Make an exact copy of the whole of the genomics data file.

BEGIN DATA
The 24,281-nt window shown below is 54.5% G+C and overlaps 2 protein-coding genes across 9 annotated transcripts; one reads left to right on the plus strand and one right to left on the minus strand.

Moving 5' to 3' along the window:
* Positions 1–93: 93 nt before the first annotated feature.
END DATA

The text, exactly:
The 24,281-nt window shown below is 54.5% G+C and overlaps 2 protein-coding genes across 9 annotated transcripts; one reads left to right on the plus strand and one right to left on the minus strand.

Moving 5' to 3' along the window:
* Positions 1–93: 93 nt before the first annotated feature.